Fracking and facts

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The prospect of using hydraulic fracturing to develop western Newfoundland and Labrador’s oil resources is new to the province.

While oil development itself is not new — it has, after all, helped turn our home into one of the strongest economic performers in the country — hydraulic fracturing has not been used extensively in our province. So it’s only reasonable the public has questions about what this means to the province.

To address some of the questions people have about hydraulic fracturing, it is instructive to look at the experience of other provinces, where hydraulic fracturing has been used safely for many decades to produce natural gas and oil.

Hydraulic fracturing is the technology used to unlock oil and natural gas in deep rock formations. The technology has been used throughout North America since the 1940s. It has become more widely known about a decade ago when multi-stage hydraulic fracturing (fracturing a well at several intervals) and horizontal drilling made the recovery of natural gas and oil in deep rock formations, such as shale and tight sand, technically and economically feasible.

In Canada, the most common application of hydraulic fracturing is in the western provinces. It is also used safely in New Brunswick to tap into that province’s onshore natural gas resources.

In Alberta and British Columbia, more than 175,000 wells have been hydraulically fractured over the past 60 years without impacting drinking water, according to government regulators. In New Brunswick, there have been no reports of drinking water contamination related to the 49 hydraulic fracturing operations that have taken place since 1985.

There is also a growing body of scientific research that shows hydraulic fracturing poses no risk to drinking water. Preliminary results from an ongoing U.S. federal study, for example, indicate there is no evidence hydraulic fracturing contaminates drinking water.

The success of safe hydraulic fracturing operations in Canada is the result of a robust regulatory system that is keeping pace with evolving technology and industry best operating practices that are developed and implemented by the well-trained professionals in our industry. Before any hydraulic fracturing occurs in Newfoundland and Labrador, as part of the regulatory approval process, environmental assessments include an evaluation of drinking water, species at risk and coastal wildlife. Our member companies will only use industry best operating practices that meet or exceed regulatory requirements.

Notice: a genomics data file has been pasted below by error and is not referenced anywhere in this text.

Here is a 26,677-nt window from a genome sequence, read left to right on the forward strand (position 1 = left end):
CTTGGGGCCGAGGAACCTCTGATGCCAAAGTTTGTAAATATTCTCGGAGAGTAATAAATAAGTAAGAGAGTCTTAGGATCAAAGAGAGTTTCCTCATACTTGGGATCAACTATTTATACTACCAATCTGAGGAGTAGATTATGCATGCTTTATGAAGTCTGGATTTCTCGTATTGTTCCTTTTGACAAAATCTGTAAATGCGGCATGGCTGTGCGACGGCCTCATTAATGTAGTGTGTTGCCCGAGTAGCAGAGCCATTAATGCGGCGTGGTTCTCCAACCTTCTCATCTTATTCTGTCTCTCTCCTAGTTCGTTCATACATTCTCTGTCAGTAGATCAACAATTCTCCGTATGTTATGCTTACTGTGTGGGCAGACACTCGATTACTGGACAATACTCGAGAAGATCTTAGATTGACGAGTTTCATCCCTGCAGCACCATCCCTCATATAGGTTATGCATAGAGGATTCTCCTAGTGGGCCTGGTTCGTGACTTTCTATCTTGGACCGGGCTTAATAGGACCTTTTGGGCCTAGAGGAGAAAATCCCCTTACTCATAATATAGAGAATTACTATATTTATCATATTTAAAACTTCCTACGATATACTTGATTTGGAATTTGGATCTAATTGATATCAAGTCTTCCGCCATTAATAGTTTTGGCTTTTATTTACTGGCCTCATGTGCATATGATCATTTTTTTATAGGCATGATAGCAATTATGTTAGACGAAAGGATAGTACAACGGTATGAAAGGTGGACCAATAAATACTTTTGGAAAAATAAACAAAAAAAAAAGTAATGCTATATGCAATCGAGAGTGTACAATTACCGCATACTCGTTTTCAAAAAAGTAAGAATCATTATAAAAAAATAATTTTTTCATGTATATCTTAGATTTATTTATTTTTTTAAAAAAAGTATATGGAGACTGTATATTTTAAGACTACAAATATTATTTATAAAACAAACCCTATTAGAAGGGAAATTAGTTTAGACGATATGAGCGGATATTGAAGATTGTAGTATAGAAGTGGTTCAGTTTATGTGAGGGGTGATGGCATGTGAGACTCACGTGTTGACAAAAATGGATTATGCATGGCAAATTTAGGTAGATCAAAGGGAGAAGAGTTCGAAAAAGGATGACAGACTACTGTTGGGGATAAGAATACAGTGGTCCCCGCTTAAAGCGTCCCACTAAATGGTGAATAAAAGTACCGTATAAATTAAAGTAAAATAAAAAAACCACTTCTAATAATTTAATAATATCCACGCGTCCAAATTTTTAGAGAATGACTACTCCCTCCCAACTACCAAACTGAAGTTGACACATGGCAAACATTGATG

Our operating practices for hydraulic fracturing apply across Canada. Released in 2012, they identify sound wellbore construction as fundamental to protecting groundwater sources. The practices also support disclosure of fracturing fluid additives and development of fracturing fluid additives with the least environmental risks, and they commit member operators to measuring and disclosing water use with the goal of continuing to reduce environmental impact.

These practices were developed collectively by Canadian Association of Petroleum Producers (CAPP) member companies, and we expect the practices to inform and complement regulatory requirements.

For example, disclosure of fracturing fluid additives is mandatory in B.C. and Alberta, and can be found online at The New Brunswick government is also requiring mandatory disclosure.

We welcome and support these efforts, and we look forward to further discussions with the government of Newfoundland and Labrador as it continues its comprehensive review of hydraulic fracturing and related regulations and guidance in other jurisdictions.

The reason for this is simple: by following these practices, and by supporting regulators in adopting similar measures, we improve public understanding of how our industry works and our commitment to safe and responsible development of Canada’s oil and natural gas resources.

In this regard, CAPP member companies also work to reduce the impact of our operations on other industries. For example, the offshore industry in Newfoundland and Labrador has built a constructive relationship with the fishing industry in the province through a forum called One Ocean, an organization that facilitates the sharing of information between both industries. We are confident that we can establish an equally constructive relationship with the tourism industry. We understand the value and importance of this industry to western Newfoundland and Labrador and agree that tourism is an integral part of the economy, culture and life in the area.